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Sherlock Holmes and the Adventure of Copyright Protection

By Gabriella Khorasanee, JD on June 26, 2014 | Last updated on March 21, 2019

The Seventh Circuit recently heard a case involving the works of Arthur Conan Doyle, better known as the creator of our favorite British detectives Sherlock Holmes and Dr. Watson, reports The Washington Post. The question before the court was whether copyright protection, which had already expired, can be extended because the author later "altered the character in a subsequent work."

As Judge Posner explains, it's all "elementary."

Works in the Public Domain

The public was introduced to Sherlock Holmes and Dr. Watson in 1887, when Arthur Conan Doyle wrote his first story depicting the characters. From that time, Doyle wrote a total of 56 stories and 4 novels using the Sherlock Holmes and Dr. Watson characters. All of his works, except 10 of them written between 1923 and 1927, are in the public domain ("pre-1923 works"). The remaining 10 are still protected by copyright until 2018 to 2022, depending on the original date of publication, pursuant to the Copyright Term Extension Act.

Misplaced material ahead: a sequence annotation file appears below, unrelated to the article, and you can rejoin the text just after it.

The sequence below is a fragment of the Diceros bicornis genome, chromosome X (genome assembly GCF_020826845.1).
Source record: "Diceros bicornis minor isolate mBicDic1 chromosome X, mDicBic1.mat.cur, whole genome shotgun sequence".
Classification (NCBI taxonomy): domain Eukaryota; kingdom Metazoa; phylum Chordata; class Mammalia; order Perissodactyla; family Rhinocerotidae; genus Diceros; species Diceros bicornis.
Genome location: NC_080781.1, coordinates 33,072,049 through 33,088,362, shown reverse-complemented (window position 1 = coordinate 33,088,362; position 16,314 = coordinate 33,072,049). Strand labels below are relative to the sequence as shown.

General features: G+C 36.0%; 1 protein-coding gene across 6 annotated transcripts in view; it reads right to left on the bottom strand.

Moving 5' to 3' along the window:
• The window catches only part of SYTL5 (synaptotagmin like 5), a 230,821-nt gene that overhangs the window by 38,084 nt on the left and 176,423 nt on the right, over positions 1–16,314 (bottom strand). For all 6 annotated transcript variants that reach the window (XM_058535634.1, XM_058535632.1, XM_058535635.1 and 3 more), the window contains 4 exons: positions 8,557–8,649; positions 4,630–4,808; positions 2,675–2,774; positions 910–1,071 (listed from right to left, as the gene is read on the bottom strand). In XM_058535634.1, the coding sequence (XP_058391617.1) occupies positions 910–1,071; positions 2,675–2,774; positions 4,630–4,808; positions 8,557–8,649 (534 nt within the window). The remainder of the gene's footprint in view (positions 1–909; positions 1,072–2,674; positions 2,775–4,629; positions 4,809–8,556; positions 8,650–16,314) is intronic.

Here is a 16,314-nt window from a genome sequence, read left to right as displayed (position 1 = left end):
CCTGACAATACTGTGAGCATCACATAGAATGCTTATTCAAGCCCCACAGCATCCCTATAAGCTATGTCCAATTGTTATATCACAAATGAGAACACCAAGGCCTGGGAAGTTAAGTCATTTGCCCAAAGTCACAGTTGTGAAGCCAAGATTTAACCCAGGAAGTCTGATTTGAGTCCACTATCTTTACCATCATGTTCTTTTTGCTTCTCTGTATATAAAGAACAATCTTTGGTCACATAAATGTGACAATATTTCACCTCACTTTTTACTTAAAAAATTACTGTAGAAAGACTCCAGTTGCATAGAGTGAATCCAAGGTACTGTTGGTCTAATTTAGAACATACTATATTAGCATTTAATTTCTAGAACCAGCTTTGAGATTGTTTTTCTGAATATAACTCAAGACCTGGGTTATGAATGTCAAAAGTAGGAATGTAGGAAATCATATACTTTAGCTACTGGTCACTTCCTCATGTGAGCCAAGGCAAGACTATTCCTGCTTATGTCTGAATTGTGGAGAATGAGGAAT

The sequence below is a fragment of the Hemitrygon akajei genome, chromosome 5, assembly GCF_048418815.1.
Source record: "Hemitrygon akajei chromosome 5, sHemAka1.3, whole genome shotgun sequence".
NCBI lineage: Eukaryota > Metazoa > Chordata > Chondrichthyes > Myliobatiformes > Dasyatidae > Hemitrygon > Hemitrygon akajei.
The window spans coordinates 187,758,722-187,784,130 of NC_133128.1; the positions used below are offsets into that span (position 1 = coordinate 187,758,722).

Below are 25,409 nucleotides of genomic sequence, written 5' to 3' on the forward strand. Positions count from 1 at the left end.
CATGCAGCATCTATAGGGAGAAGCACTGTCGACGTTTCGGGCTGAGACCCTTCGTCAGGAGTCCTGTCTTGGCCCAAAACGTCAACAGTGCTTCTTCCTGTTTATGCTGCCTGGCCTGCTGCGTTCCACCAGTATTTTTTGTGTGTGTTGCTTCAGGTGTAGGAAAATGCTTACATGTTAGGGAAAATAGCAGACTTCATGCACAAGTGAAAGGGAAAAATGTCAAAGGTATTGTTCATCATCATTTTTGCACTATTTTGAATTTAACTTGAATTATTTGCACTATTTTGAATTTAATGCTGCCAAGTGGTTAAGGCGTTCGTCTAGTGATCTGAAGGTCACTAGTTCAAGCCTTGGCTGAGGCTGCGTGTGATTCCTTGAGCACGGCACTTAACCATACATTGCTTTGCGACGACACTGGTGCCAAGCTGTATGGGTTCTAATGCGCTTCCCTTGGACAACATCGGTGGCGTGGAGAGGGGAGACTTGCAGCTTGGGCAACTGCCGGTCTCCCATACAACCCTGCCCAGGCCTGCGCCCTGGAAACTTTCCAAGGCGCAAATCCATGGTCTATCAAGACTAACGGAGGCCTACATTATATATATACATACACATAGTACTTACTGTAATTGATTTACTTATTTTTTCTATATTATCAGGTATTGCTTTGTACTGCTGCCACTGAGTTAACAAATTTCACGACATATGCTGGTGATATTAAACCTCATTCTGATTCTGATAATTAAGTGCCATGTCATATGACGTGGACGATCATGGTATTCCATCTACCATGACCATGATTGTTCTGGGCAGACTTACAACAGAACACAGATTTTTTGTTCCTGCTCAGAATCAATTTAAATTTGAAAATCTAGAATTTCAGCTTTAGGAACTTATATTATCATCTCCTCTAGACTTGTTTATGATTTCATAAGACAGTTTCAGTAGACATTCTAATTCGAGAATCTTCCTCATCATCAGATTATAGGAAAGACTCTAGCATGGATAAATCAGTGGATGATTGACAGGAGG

Declaratory Relief Sought

Leslie Klinger, an editor who compiled a canon of all of Doyle's 60 works, was in the process of editing a sequel to the canon that highlighted the works other authors who used the Sherlock Holmes characters in their writings. The Doyle estate implicitly threatened litigation, and warned Klinger that they would prevent the book from being sold. In response, Klinger sued for a declaratory judgment that he could use material in the pre-1923 works because it was in the public domain. The district court found for Klinger, and the estate appealed.

Seventh Circuit Analysis

On appeal, the estate argued that there was no injury, but Judge Posner writing for the Seventh Circuit, disagreed. He found that the implicit threat of litigation and threat of blocking sale of the book established actual controversies. Next, the estate argued that because the characters were altered in subsequent works still protected by copyright, the copyright protections should extend back to the materials in the original copyright. Judge Posner disagreed, finding no "basis in statute or case law for extending a copyright beyond its expiration." Instead, he held that "only original elements added in the later stories remain protected."

We're interested to see if this ruling will open the floodgates of Sherlock Holmes-inspired stories. For now, we're very content with the BBC's iteration of Sherlock.

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